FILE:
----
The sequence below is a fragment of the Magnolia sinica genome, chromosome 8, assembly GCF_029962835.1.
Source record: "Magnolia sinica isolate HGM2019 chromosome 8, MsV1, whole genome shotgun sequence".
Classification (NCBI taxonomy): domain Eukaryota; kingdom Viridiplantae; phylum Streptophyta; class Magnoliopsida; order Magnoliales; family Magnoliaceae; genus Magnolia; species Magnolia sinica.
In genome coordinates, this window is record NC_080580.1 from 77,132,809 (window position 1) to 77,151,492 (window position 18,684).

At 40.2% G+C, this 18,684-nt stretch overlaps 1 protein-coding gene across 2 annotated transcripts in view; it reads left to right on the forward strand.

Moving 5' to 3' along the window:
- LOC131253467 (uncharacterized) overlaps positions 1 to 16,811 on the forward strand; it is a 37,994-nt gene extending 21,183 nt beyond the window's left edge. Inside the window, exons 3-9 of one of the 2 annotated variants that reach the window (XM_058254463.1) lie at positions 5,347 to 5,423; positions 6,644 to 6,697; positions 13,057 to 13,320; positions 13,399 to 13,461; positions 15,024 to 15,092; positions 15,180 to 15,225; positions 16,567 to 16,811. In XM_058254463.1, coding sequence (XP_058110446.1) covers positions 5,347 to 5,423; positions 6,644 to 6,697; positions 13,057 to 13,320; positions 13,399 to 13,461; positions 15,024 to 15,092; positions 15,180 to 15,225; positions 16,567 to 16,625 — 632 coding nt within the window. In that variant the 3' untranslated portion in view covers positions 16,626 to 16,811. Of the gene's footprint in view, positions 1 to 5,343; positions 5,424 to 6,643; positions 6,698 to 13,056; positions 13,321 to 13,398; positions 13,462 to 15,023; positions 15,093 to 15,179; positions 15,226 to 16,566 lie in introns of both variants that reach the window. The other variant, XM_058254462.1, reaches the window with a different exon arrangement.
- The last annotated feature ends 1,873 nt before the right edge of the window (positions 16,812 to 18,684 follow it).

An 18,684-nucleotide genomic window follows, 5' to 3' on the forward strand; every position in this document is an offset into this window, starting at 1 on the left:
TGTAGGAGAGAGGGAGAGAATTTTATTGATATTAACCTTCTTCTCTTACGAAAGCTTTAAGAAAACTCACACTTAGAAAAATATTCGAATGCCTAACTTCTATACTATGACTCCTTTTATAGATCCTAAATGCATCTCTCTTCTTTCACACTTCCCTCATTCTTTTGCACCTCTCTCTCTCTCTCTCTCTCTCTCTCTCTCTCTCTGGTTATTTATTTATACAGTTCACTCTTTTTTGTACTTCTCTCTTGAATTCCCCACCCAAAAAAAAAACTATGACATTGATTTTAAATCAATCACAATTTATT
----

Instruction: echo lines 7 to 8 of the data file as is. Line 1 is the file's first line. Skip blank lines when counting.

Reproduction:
- LOC131253467 (uncharacterized) overlaps positions 1 to 16,811 on the forward strand; it is a 37,994-nt gene extending 21,183 nt beyond the window's left edge. Inside the window, exons 3-9 of one of the 2 annotated variants that reach the window (XM_058254463.1) lie at positions 5,347 to 5,423; positions 6,644 to 6,697; positions 13,057 to 13,320; positions 13,399 to 13,461; positions 15,024 to 15,092; positions 15,180 to 15,225; positions 16,567 to 16,811. In XM_058254463.1, coding sequence (XP_058110446.1) covers positions 5,347 to 5,423; positions 6,644 to 6,697; positions 13,057 to 13,320; positions 13,399 to 13,461; positions 15,024 to 15,092; positions 15,180 to 15,225; positions 16,567 to 16,625 — 632 coding nt within the window. In that variant the 3' untranslated portion in view covers positions 16,626 to 16,811. Of the gene's footprint in view, positions 1 to 5,343; positions 5,424 to 6,643; positions 6,698 to 13,056; positions 13,321 to 13,398; positions 13,462 to 15,023; positions 15,093 to 15,179; positions 15,226 to 16,566 lie in introns of both variants that reach the window. The other variant, XM_058254462.1, reaches the window with a different exon arrangement.
- The last annotated feature ends 1,873 nt before the right edge of the window (positions 16,812 to 18,684 follow it).